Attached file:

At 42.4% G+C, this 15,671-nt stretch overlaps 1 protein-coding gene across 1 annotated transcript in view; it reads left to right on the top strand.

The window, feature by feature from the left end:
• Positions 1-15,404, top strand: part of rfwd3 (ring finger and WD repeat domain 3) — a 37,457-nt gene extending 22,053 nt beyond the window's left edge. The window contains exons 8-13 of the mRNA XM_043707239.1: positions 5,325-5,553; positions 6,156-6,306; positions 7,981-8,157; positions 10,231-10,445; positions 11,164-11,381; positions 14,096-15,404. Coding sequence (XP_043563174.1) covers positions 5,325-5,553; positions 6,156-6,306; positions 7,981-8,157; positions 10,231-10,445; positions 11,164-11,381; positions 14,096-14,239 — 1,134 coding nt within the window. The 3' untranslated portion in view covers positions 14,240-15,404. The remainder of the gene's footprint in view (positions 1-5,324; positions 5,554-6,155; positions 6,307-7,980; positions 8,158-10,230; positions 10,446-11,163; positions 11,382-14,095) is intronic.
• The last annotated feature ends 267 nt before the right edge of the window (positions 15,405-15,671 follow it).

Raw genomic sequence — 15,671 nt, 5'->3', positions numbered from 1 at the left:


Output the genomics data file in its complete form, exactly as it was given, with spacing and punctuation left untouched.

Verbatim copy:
At 42.4% G+C, this 15,671-nt stretch overlaps 1 protein-coding gene across 1 annotated transcript in view; it reads left to right on the top strand.

The window, feature by feature from the left end:
• Positions 1-15,404, top strand: part of rfwd3 (ring finger and WD repeat domain 3) — a 37,457-nt gene extending 22,053 nt beyond the window's left edge. The window contains exons 8-13 of the mRNA XM_043707239.1: positions 5,325-5,553; positions 6,156-6,306; positions 7,981-8,157; positions 10,231-10,445; positions 11,164-11,381; positions 14,096-15,404. Coding sequence (XP_043563174.1) covers positions 5,325-5,553; positions 6,156-6,306; positions 7,981-8,157; positions 10,231-10,445; positions 11,164-11,381; positions 14,096-14,239 — 1,134 coding nt within the window. The 3' untranslated portion in view covers positions 14,240-15,404. The remainder of the gene's footprint in view (positions 1-5,324; positions 5,554-6,155; positions 6,307-7,980; positions 8,158-10,230; positions 10,446-11,163; positions 11,382-14,095) is intronic.
• The last annotated feature ends 267 nt before the right edge of the window (positions 15,405-15,671 follow it).

Raw genomic sequence — 15,671 nt, 5'->3', positions numbered from 1 at the left: